All but one of the six students who testified in the Monday morning session of the criminal case appeared in the court room in the city of Ansan, just outside of Seoul, although they had been given the option of doing so via video link from a nearby room - a measure meant to make the experience less daunting.
One of the students, whose names were withheld to protect their privacy, recalled how they were instructed via the ferry's internal tannoy "over and over" to stay put in their cabins, until the vessel had listed severely to one side.
"The door was above our heads. We had our lifejackets on and the president of our class suggested we wait until we could float upwards and then escape," the student.
Help that never came
Another recalled seeing classmates swept back into the ferry as they were trying to escape.
"About 30 schoolmates stood in line in a corridor leading to an emergency exit, waiting for rescue. With no rescuers coming, one student after another jumped into the sea. After I jumped, a wave smashed the exit, keeping the remaining people from coming out," the student said.
Yet another said he had observed the crew floating in a Coast Guard dingy, within an arm's length of the ferry, but that they offered no assistance to those on board the stricken vessel and waiting to be rescued.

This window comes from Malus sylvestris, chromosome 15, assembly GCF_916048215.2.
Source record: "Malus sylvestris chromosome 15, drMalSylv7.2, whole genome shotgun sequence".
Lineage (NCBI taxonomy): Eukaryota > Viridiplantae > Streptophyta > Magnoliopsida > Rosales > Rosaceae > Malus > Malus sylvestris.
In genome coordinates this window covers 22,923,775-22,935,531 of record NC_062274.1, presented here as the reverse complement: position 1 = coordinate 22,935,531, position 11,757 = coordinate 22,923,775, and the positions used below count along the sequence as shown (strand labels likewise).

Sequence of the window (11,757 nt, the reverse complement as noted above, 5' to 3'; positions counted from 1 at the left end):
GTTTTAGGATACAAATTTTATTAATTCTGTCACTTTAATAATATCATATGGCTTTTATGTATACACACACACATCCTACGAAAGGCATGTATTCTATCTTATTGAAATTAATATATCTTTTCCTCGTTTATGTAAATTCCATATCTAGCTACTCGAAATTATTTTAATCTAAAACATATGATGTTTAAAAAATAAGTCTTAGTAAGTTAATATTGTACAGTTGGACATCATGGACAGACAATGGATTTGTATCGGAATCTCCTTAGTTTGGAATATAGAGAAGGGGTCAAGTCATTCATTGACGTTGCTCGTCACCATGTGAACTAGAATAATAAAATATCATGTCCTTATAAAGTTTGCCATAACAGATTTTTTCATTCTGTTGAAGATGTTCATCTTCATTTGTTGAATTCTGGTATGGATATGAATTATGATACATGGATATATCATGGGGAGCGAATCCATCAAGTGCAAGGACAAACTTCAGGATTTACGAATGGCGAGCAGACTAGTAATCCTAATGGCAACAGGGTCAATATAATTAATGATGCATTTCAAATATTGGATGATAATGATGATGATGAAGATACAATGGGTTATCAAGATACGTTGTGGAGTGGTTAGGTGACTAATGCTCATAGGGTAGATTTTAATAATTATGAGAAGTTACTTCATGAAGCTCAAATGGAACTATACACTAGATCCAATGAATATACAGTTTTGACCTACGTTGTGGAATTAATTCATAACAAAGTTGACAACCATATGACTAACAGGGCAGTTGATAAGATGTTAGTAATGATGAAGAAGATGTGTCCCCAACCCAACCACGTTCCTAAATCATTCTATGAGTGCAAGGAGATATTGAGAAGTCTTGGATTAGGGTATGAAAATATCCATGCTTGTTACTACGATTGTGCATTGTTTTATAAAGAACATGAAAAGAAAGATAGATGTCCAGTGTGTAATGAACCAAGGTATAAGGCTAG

All indicated that many more could have been saved had they not been told to stay put. Only 75 of the students from Dawon High School in Ansan survived the disaster. A total of around 300 of the 476 people on board were killed.
The actually trial is being held in Gwangju, 265 kilometers (165 miles) south of Seoul, but the judges, prosecutors and defense lawyers traveled to Ansan, to hear the students' two days of testimony.
Death penalty possible
The captain of the Sewol ferry, Lee Joon-seok, and three other senior crew members are facing a number of charges including "homicide through wilful negligence." If found guilty, all four could face the death penalty.
Eleven other crew members are on trial on lesser charges.
Their testimony comes just days after the authorities announced that a body found in an orchard in the south of the country last month was that of Yoo Byun-eun, who owned the company that operated the ferry.
He had been on the run from police, who were seeking to question him on allegations of criminal negligence, embezzlement, and tax evasion.
pfd/jr (dpa, AFP, Reuters)